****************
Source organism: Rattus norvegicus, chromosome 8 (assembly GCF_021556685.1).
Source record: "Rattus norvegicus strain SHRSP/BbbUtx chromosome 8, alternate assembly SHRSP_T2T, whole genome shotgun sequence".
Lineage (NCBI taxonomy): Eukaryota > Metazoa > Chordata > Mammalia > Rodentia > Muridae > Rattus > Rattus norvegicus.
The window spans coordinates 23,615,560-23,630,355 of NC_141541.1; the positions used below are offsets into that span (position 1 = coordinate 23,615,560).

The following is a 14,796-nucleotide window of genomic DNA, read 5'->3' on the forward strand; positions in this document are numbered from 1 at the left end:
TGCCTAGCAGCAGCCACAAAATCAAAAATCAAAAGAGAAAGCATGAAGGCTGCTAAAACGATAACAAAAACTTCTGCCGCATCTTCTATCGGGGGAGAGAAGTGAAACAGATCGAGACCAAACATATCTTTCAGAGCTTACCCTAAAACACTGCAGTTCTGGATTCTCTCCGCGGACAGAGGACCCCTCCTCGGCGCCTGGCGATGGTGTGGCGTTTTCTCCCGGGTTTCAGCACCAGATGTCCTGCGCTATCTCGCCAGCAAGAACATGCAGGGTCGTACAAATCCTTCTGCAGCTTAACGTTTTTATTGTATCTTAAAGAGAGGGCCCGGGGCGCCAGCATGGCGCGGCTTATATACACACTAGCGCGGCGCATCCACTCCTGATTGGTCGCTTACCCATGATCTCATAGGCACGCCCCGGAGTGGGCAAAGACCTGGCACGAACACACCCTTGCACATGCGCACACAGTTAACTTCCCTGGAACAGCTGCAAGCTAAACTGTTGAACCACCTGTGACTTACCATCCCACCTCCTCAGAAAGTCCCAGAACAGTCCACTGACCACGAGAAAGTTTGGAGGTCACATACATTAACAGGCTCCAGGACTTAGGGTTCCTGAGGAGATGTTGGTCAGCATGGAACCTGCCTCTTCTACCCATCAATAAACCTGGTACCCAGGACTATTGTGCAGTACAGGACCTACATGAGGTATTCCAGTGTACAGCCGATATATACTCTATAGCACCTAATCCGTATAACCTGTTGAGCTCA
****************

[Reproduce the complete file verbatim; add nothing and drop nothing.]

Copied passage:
Source organism: Rattus norvegicus, chromosome 8 (assembly GCF_021556685.1).
Source record: "Rattus norvegicus strain SHRSP/BbbUtx chromosome 8, alternate assembly SHRSP_T2T, whole genome shotgun sequence".
Lineage (NCBI taxonomy): Eukaryota > Metazoa > Chordata > Mammalia > Rodentia > Muridae > Rattus > Rattus norvegicus.
The window spans coordinates 23,615,560-23,630,355 of NC_141541.1; the positions used below are offsets into that span (position 1 = coordinate 23,615,560).

The following is a 14,796-nucleotide window of genomic DNA, read 5'->3' on the forward strand; positions in this document are numbered from 1 at the left end:
TGCCTAGCAGCAGCCACAAAATCAAAAATCAAAAGAGAAAGCATGAAGGCTGCTAAAACGATAACAAAAACTTCTGCCGCATCTTCTATCGGGGGAGAGAAGTGAAACAGATCGAGACCAAACATATCTTTCAGAGCTTACCCTAAAACACTGCAGTTCTGGATTCTCTCCGCGGACAGAGGACCCCTCCTCGGCGCCTGGCGATGGTGTGGCGTTTTCTCCCGGGTTTCAGCACCAGATGTCCTGCGCTATCTCGCCAGCAAGAACATGCAGGGTCGTACAAATCCTTCTGCAGCTTAACGTTTTTATTGTATCTTAAAGAGAGGGCCCGGGGCGCCAGCATGGCGCGGCTTATATACACACTAGCGCGGCGCATCCACTCCTGATTGGTCGCTTACCCATGATCTCATAGGCACGCCCCGGAGTGGGCAAAGACCTGGCACGAACACACCCTTGCACATGCGCACACAGTTAACTTCCCTGGAACAGCTGCAAGCTAAACTGTTGAACCACCTGTGACTTACCATCCCACCTCCTCAGAAAGTCCCAGAACAGTCCACTGACCACGAGAAAGTTTGGAGGTCACATACATTAACAGGCTCCAGGACTTAGGGTTCCTGAGGAGATGTTGGTCAGCATGGAACCTGCCTCTTCTACCCATCAATAAACCTGGTACCCAGGACTATTGTGCAGTACAGGACCTACATGAGGTATTCCAGTGTACAGCCGATATATACTCTATAGCACCTAATCCGTATAACCTGTTGAGCTCA